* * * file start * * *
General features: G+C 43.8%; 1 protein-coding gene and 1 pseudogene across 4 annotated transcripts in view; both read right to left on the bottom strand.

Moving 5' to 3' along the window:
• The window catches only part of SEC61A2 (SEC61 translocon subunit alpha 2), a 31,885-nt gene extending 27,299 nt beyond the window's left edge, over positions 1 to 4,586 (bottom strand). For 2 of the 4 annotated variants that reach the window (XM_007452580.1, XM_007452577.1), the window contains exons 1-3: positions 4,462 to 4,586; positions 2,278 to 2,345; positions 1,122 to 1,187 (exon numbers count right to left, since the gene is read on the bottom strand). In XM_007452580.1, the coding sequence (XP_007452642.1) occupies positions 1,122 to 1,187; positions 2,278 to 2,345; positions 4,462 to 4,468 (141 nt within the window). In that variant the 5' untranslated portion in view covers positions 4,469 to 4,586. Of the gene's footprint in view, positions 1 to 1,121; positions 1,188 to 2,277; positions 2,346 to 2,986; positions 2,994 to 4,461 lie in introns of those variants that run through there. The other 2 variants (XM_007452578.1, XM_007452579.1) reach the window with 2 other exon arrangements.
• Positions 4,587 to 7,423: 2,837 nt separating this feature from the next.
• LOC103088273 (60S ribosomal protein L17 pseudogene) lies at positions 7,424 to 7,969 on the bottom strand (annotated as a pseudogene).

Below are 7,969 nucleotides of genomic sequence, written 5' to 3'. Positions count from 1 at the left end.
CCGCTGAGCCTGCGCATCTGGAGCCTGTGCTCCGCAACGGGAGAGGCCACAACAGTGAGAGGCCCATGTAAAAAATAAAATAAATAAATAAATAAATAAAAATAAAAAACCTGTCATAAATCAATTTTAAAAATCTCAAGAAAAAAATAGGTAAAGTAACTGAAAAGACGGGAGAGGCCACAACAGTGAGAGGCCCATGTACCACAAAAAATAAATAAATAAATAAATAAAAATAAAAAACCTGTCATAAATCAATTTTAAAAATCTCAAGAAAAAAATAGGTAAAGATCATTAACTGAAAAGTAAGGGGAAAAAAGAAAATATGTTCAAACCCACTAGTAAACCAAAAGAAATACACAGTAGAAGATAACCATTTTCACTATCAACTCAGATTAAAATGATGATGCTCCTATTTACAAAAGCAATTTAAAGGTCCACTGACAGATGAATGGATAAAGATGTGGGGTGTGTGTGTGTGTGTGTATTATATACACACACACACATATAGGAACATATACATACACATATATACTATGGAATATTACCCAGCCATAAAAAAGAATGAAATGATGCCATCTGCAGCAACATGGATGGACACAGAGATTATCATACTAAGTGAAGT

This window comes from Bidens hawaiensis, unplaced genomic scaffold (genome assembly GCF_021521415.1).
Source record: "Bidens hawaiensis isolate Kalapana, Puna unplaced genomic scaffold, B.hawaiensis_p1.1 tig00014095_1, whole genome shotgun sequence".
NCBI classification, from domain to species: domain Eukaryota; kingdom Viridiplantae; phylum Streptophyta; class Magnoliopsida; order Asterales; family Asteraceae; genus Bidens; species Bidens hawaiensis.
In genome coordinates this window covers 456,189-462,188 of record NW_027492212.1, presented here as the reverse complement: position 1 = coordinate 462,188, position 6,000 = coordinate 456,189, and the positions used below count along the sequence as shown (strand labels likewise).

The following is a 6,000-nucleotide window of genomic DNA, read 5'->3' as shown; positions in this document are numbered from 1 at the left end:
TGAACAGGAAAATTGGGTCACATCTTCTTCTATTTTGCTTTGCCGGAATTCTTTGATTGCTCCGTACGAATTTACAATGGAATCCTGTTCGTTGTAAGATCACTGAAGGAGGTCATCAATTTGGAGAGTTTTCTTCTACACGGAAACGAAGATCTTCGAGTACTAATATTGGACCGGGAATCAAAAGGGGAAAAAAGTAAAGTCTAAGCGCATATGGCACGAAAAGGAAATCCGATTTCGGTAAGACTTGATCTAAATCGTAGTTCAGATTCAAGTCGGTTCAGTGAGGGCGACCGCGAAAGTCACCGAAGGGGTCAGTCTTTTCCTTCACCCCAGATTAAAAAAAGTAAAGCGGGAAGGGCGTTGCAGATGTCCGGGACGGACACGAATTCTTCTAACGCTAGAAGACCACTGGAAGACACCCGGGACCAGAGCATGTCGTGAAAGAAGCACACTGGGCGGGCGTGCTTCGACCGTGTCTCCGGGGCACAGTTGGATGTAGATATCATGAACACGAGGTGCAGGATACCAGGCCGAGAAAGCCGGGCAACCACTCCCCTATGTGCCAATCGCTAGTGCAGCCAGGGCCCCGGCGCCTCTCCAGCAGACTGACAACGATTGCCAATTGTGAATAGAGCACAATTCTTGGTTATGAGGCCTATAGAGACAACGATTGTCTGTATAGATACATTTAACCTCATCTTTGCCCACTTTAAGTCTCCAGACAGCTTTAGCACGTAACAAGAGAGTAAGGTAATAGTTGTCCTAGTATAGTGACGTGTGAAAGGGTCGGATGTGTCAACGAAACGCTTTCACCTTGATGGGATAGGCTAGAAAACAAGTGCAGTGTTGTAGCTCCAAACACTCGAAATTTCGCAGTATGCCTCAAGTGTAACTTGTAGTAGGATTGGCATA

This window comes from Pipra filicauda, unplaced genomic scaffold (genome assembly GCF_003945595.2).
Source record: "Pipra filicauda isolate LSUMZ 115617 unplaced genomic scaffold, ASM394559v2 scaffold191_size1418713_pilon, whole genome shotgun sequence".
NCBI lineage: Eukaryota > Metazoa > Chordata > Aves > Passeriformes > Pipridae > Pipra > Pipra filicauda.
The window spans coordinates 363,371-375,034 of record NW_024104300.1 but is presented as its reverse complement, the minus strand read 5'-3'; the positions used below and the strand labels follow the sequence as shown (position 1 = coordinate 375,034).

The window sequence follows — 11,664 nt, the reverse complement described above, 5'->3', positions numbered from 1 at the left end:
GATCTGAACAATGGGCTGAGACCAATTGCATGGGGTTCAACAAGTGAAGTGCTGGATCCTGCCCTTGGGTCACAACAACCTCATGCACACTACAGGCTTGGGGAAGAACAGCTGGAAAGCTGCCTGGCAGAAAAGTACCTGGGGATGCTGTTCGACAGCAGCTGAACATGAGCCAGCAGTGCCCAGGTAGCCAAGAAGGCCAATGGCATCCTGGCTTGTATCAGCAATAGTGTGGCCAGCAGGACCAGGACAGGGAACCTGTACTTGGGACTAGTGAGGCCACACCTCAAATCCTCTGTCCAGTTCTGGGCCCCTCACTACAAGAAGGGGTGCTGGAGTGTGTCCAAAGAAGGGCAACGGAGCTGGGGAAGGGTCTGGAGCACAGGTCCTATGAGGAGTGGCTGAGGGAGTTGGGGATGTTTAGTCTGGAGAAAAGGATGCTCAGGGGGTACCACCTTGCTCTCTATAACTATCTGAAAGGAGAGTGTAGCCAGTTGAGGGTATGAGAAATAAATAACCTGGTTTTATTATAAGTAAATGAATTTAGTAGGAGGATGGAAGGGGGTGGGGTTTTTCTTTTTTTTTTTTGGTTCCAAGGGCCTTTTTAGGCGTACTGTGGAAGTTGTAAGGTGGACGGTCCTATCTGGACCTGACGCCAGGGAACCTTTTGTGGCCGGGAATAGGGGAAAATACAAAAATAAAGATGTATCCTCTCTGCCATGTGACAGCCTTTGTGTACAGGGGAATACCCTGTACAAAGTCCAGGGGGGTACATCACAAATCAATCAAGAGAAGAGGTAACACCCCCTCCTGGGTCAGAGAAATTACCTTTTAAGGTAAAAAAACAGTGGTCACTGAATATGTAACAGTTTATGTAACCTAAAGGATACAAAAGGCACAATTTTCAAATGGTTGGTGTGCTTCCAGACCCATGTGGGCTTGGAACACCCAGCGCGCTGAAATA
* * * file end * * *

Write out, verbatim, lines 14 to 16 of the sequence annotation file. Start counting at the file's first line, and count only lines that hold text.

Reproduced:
This window comes from Pipra filicauda, unplaced genomic scaffold (genome assembly GCF_003945595.2).
Source record: "Pipra filicauda isolate LSUMZ 115617 unplaced genomic scaffold, ASM394559v2 scaffold191_size1418713_pilon, whole genome shotgun sequence".
NCBI lineage: Eukaryota > Metazoa > Chordata > Aves > Passeriformes > Pipridae > Pipra > Pipra filicauda.